What is a weed?

07 May 2019


A germinating seedling



What is a weed? Can anyone give a complete definition? Because it appears to me that most gardeners it's "basically anything I don't want growing there"...


We received this question from SooYeah on The Naked Scientists Forum. Izzie Clarke asked Howard Griffiths from the University of Cambridge to dig out an answer as well as take on panellist Bill Colledge's own question.

Howard - Well, I think you've really answered your own question. But just to explain: beauty really is in the eye of the beholder. And if you're a naturalist and wandering through the countryside, many of the natural plants you see would be classed as weeds if you found them growing in a cultivated border. Equally so, you might see plants like invasive aliens, like Japanese knotweed, or a giant hogweed, or something like that, and you might think that's a weed of the countryside, we need to get rid of that one.

It really does depend where those particular plants are. I do remember as a child being told a joke, which I don't think is a very good joke, but it asked, how could you tell whether a plant is a weed or a border plant is: you pull them all up, and the ones that regrow are the weeds.

Izzie - Very true. Of course, they're really hard to get rid of. You can spend so much time pulling them out and thinking great, got that one done, and then give it a couple of days it's back again, so how can you actually get rid of them?

Howard - Well, I'm not a great believer in using chemicals and sprays although, of course, you can use those very selectively and very carefully if you paint them onto individual plants, and some of them will be taken down into the plant and kill the actual deep roots, that are the ones from which the plant will regrow. I'm a great believer in weeding, and hoeing, and using rather traditional methods of weed control.

Izzie - And speaking of annoying things in the garden…

As a bit of a follow-up - it seems to be on everyone’s mind at the moment - Emma has also got in touch to say

Q - How on earth do mealybugs/other bugs grow on plants? Where do they come from?

Are these those small green bugs that we see on plants, that we actually don’t want there?

Howard - Mealybugs are a kind of a scale insect. They're rather similar to aphids, they are a slightly different class of organisms, but they have similar penetrating mouthparts. We talked earlier about the water conducting system of plants, this is
the sugar conducting system of plants. So they dip into the phloem and they feed on that. And that's why they often exude droplets of honeydew, aphid honeydew, which you may hear of.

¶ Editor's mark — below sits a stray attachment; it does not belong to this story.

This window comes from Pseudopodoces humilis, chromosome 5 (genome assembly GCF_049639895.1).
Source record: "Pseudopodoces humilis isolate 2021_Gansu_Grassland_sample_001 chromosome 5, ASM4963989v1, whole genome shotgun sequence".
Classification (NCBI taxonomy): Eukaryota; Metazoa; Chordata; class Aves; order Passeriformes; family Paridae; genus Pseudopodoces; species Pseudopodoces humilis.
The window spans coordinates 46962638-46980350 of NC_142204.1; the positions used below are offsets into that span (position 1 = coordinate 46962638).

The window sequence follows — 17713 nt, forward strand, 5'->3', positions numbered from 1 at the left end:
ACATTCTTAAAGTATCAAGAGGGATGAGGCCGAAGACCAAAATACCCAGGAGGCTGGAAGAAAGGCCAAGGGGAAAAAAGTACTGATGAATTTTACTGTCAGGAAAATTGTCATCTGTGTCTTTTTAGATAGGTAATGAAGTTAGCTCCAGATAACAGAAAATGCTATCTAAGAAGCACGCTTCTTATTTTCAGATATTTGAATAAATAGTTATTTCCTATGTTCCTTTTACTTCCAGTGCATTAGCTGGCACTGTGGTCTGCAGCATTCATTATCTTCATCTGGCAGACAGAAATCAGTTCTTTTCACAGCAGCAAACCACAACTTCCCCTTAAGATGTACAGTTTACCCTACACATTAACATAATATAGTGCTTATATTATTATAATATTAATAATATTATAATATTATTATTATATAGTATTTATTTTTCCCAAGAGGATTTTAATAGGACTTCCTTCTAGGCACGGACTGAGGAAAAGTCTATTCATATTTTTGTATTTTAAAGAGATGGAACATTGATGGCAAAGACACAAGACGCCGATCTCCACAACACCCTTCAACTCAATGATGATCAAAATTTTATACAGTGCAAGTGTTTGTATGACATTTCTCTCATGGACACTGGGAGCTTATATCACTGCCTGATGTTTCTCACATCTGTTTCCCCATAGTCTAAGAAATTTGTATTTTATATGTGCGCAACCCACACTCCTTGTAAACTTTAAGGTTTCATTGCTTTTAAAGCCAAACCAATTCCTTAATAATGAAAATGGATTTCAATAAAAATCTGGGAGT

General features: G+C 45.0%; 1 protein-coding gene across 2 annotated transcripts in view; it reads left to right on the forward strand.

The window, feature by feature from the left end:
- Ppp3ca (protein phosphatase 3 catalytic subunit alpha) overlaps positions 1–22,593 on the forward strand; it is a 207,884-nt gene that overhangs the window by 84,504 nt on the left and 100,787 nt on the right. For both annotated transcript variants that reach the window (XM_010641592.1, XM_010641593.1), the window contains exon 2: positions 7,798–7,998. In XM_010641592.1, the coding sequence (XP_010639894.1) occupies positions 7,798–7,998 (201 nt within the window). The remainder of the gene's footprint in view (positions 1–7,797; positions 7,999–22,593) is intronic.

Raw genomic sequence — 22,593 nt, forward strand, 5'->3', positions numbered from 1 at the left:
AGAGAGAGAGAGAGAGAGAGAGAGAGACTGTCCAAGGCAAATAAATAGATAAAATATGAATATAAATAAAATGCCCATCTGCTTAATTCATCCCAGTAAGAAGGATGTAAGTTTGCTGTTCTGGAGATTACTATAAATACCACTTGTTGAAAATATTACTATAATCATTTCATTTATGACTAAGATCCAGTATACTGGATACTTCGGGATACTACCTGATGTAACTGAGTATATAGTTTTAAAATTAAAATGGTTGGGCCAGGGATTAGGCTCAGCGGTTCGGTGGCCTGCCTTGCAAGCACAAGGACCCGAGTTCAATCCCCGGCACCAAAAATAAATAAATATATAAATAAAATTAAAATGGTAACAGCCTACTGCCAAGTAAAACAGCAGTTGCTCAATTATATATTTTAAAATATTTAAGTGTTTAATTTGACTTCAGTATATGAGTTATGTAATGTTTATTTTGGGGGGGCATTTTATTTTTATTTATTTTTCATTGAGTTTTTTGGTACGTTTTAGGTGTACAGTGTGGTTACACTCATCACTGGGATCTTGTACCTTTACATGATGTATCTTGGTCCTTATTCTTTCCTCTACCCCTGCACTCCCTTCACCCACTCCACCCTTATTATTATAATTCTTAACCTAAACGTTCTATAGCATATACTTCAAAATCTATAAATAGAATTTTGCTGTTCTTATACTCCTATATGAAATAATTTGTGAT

So where do they come from? Well, they overwinter in cracks and crevices, or in the soil, or they may be laid down as packets of little eggs from which the new instars will germinate once the cold weather has gone away.

Izzie - Are they a problem for plants?

Howard - They're a real problem for plants. Not only because they're feeding on some of the sugars that the plants are trying to supply to some of its growing areas, but they also transmit lots of diseases: lots of viruses are transmitted through these sap-sucking insects. And there's some very interesting science being done by my colleagues which shows how even the viruses change the behaviour of the insects in order to make them move on and move to another plant and so on.

Izzie - My goodness! Is there anything you can do to get rid of them?

Howard - Well, again, I'm all in favour of using warm soapy water to wash them off, or gently going along and squiging the blackfly on my broad beans with my fingers. I'm afraid it's a bit messy. But you can use safe sprays that are available from garden centres and so on.

Izzie - Bill, what would you like to ask?

Bill - When I was doing biology at school, my biology teacher told me a story and I just like to know if this is true. Scientists wanted to know what the composition of the sap was from the phloem and you mentioned the aphids tapping into it. And he said that what the scientists did was they took aphids and they chopped off effectively their head and left the bit that was in the sap, and they collected the droplets of sap coming out and they analysed it and that's how they did it. Is that correct?

Howard - There's some fascinating videos available on YouTube which can show scientists excising aphid stylets and collecting the sap as it drips out. The very clever trick that aphids have learnt to do is to is to plumb into the phloem without it blocking. If you artificially try to put a needle into the phloem, it will automatically coagulate and block and prevent the sap from flowing, but the aphids have learnt how to circumvent that problem.


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